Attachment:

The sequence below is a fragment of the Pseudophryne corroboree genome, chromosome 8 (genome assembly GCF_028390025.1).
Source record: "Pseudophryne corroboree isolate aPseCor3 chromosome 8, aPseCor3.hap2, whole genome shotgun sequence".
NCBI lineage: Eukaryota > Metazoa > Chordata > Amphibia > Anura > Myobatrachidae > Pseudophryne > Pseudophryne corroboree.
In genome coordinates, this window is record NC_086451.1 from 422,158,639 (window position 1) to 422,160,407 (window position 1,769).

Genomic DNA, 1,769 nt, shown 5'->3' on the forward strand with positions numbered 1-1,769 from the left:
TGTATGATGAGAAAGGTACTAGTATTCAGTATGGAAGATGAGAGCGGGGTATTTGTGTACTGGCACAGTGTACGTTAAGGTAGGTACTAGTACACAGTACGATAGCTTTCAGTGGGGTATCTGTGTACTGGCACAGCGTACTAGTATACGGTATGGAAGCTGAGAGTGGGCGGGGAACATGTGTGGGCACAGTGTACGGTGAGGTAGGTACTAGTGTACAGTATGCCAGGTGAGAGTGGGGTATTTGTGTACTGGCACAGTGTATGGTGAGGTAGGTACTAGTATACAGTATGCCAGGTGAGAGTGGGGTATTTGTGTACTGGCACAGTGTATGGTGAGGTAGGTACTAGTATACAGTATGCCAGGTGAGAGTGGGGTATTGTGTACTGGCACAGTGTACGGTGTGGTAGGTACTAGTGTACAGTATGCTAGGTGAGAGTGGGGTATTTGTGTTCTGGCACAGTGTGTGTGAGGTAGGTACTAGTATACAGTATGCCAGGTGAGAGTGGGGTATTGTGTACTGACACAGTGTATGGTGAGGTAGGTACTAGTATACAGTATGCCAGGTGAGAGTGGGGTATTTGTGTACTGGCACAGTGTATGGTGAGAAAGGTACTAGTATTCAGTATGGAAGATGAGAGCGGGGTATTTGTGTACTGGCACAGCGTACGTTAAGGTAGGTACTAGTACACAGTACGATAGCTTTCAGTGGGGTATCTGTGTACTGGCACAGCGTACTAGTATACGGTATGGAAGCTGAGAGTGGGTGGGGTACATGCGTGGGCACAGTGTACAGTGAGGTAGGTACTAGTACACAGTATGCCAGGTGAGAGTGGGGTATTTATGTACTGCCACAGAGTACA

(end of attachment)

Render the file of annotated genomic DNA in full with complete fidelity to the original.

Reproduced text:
The sequence below is a fragment of the Pseudophryne corroboree genome, chromosome 8 (genome assembly GCF_028390025.1).
Source record: "Pseudophryne corroboree isolate aPseCor3 chromosome 8, aPseCor3.hap2, whole genome shotgun sequence".
NCBI lineage: Eukaryota > Metazoa > Chordata > Amphibia > Anura > Myobatrachidae > Pseudophryne > Pseudophryne corroboree.
In genome coordinates, this window is record NC_086451.1 from 422,158,639 (window position 1) to 422,160,407 (window position 1,769).

Genomic DNA, 1,769 nt, shown 5'->3' on the forward strand with positions numbered 1-1,769 from the left:
TGTATGATGAGAAAGGTACTAGTATTCAGTATGGAAGATGAGAGCGGGGTATTTGTGTACTGGCACAGTGTACGTTAAGGTAGGTACTAGTACACAGTACGATAGCTTTCAGTGGGGTATCTGTGTACTGGCACAGCGTACTAGTATACGGTATGGAAGCTGAGAGTGGGCGGGGAACATGTGTGGGCACAGTGTACGGTGAGGTAGGTACTAGTGTACAGTATGCCAGGTGAGAGTGGGGTATTTGTGTACTGGCACAGTGTATGGTGAGGTAGGTACTAGTATACAGTATGCCAGGTGAGAGTGGGGTATTTGTGTACTGGCACAGTGTATGGTGAGGTAGGTACTAGTATACAGTATGCCAGGTGAGAGTGGGGTATTGTGTACTGGCACAGTGTACGGTGTGGTAGGTACTAGTGTACAGTATGCTAGGTGAGAGTGGGGTATTTGTGTTCTGGCACAGTGTGTGTGAGGTAGGTACTAGTATACAGTATGCCAGGTGAGAGTGGGGTATTGTGTACTGACACAGTGTATGGTGAGGTAGGTACTAGTATACAGTATGCCAGGTGAGAGTGGGGTATTTGTGTACTGGCACAGTGTATGGTGAGAAAGGTACTAGTATTCAGTATGGAAGATGAGAGCGGGGTATTTGTGTACTGGCACAGCGTACGTTAAGGTAGGTACTAGTACACAGTACGATAGCTTTCAGTGGGGTATCTGTGTACTGGCACAGCGTACTAGTATACGGTATGGAAGCTGAGAGTGGGTGGGGTACATGCGTGGGCACAGTGTACAGTGAGGTAGGTACTAGTACACAGTATGCCAGGTGAGAGTGGGGTATTTATGTACTGCCACAGAGTACA